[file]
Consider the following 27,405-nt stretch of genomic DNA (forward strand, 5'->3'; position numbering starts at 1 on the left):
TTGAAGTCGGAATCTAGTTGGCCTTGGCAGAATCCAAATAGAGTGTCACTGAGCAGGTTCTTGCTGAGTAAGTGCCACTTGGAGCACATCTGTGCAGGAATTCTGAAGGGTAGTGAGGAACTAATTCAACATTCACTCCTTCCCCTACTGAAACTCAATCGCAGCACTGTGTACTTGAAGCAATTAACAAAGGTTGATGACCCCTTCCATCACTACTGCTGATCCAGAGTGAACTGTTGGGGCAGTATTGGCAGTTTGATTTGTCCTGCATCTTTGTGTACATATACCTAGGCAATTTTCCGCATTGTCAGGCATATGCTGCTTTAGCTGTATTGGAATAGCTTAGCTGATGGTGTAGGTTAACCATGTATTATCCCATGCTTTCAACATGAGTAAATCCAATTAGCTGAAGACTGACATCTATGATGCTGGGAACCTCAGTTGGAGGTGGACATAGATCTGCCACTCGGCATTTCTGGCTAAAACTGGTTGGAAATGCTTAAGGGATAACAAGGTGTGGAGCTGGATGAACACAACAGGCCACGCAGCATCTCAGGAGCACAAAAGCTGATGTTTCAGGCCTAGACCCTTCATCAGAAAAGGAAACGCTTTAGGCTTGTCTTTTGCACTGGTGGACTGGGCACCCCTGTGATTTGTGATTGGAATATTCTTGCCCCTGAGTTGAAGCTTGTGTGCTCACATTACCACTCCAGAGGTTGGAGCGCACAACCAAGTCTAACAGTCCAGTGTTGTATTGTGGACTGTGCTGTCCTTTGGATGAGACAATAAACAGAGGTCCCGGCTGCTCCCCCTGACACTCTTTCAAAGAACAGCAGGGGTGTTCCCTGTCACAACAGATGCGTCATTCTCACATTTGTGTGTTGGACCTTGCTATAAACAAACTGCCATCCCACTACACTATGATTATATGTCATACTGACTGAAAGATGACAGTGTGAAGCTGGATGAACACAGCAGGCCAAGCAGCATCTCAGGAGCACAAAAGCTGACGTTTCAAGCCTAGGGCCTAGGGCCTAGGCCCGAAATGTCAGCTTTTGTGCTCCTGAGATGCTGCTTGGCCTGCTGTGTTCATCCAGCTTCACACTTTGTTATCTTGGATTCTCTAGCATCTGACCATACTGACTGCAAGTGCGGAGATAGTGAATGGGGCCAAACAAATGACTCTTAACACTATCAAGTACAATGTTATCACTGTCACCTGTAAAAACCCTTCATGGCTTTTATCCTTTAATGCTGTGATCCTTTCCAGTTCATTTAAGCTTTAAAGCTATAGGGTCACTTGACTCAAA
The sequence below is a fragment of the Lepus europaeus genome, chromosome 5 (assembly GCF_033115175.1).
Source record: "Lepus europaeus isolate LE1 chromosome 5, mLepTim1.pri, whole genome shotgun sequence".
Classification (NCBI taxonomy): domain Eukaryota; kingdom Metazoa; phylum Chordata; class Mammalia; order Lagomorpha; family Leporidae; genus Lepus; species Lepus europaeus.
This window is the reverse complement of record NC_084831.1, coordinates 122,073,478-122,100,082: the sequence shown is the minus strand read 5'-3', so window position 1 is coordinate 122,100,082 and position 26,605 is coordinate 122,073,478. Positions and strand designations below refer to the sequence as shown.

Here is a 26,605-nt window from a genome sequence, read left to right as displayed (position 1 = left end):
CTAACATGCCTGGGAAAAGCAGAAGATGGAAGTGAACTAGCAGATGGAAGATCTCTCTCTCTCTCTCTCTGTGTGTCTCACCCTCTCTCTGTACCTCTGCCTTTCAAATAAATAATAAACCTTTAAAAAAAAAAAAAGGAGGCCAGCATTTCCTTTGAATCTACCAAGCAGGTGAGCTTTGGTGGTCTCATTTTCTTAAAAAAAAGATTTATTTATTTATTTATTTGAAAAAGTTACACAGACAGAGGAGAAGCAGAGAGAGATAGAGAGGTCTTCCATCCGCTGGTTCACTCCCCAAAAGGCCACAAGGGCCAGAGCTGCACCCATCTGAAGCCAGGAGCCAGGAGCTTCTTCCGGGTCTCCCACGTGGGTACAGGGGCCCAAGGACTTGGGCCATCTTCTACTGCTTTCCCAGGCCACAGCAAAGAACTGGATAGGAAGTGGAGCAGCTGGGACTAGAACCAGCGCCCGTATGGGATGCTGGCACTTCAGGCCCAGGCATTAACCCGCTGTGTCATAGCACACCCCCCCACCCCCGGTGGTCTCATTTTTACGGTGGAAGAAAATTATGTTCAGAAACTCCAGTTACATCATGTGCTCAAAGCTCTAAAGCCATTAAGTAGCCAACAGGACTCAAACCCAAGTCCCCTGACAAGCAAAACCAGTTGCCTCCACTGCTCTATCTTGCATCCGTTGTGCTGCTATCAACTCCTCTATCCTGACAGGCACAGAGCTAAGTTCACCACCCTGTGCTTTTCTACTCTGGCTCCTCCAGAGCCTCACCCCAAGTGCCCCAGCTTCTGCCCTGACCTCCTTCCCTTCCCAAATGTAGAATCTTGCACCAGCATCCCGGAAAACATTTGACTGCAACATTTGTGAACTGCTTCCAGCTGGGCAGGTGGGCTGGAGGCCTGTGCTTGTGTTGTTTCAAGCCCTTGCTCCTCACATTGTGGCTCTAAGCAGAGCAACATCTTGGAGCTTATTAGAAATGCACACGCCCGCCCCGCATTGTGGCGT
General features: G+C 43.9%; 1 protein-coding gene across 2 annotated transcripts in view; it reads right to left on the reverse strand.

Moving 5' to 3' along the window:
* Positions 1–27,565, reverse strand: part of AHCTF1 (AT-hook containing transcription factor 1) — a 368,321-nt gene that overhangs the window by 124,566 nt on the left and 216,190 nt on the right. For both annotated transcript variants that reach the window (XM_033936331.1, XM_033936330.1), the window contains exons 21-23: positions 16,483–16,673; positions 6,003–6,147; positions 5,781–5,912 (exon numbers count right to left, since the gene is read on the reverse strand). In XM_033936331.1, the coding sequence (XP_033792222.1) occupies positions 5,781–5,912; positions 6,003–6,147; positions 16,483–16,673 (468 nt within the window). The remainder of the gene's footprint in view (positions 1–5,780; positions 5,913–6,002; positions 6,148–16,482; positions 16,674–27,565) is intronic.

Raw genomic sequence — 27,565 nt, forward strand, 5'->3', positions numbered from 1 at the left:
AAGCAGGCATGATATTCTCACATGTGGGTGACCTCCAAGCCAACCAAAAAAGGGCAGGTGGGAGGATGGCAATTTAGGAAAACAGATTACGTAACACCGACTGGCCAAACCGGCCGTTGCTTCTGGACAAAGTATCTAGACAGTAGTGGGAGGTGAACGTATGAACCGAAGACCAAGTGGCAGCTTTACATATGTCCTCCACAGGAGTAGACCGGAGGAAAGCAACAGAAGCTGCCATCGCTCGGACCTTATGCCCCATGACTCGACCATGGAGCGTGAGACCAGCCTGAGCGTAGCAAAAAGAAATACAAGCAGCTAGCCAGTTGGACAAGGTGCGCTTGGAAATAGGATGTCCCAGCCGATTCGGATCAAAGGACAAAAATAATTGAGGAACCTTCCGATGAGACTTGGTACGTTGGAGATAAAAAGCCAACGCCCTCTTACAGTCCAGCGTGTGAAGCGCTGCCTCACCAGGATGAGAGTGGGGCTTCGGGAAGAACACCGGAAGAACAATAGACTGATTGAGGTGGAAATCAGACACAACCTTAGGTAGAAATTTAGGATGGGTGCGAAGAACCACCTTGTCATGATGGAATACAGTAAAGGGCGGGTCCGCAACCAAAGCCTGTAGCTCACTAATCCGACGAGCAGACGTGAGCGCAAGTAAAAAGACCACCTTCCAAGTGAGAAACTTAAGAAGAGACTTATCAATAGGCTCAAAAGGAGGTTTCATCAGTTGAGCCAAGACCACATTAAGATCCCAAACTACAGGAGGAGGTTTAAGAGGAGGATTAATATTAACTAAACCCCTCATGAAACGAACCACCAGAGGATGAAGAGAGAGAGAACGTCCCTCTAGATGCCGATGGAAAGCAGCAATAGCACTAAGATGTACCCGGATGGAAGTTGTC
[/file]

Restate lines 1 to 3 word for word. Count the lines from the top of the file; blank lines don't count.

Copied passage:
Consider the following 27,405-nt stretch of genomic DNA (forward strand, 5'->3'; position numbering starts at 1 on the left):
TTGAAGTCGGAATCTAGTTGGCCTTGGCAGAATCCAAATAGAGTGTCACTGAGCAGGTTCTTGCTGAGTAAGTGCCACTTGGAGCACATCTGTGCAGGAATTCTGAAGGGTAGTGAGGAACTAATTCAACATTCACTCCTTCCCCTACTGAAACTCAATCGCAGCACTGTGTACTTGAAGCAATTAACAAAGGTTGATGACCCCTTCCATCACTACTGCTGATCCAGAGTGAACTGTTGGGGCAGTATTGGCAGTTTGATTTGTCCTGCATCTTTGTGTACATATACCTAGGCAATTTTCCGCATTGTCAGGCATATGCTGCTTTAGCTGTATTGGAATAGCTTAGCTGATGGTGTAGGTTAACCATGTATTATCCCATGCTTTCAACATGAGTAAATCCAATTAGCTGAAGACTGACATCTATGATGCTGGGAACCTCAGTTGGAGGTGGACATAGATCTGCCACTCGGCATTTCTGGCTAAAACTGGTTGGAAATGCTTAAGGGATAACAAGGTGTGGAGCTGGATGAACACAACAGGCCACGCAGCATCTCAGGAGCACAAAAGCTGATGTTTCAGGCCTAGACCCTTCATCAGAAAAGGAAACGCTTTAGGCTTGTCTTTTGCACTGGTGGACTGGGCACCCCTGTGATTTGTGATTGGAATATTCTTGCCCCTGAGTTGAAGCTTGTGTGCTCACATTACCACTCCAGAGGTTGGAGCGCACAACCAAGTCTAACAGTCCAGTGTTGTATTGTGGACTGTGCTGTCCTTTGGATGAGACAATAAACAGAGGTCCCGGCTGCTCCCCCTGACACTCTTTCAAAGAACAGCAGGGGTGTTCCCTGTCACAACAGATGCGTCATTCTCACATTTGTGTGTTGGACCTTGCTATAAACAAACTGCCATCCCACTACACTATGATTATATGTCATACTGACTGAAAGATGACAGTGTGAAGCTGGATGAACACAGCAGGCCAAGCAGCATCTCAGGAGCACAAAAGCTGACGTTTCAAGCCTAGGGCCTAGGGCCTAGGCCCGAAATGTCAGCTTTTGTGCTCCTGAGATGCTGCTTGGCCTGCTGTGTTCATCCAGCTTCACACTTTGTTATCTTGGATTCTCTAGCATCTGACCATACTGACTGCAAGTGCGGAGATAGTGAATGGGGCCAAACAAATGACTCTTAACACTATCAAGTACAATGTTATCACTGTCACCTGTAAAAACCCTTCATGGCTTTTATCCTTTAATGCTGTGATCCTTTCCAGTTCATTTAAGCTTTAAAGCTATAGGGTCACTTGACTCAAA
The sequence below is a fragment of the Lepus europaeus genome, chromosome 5 (assembly GCF_033115175.1).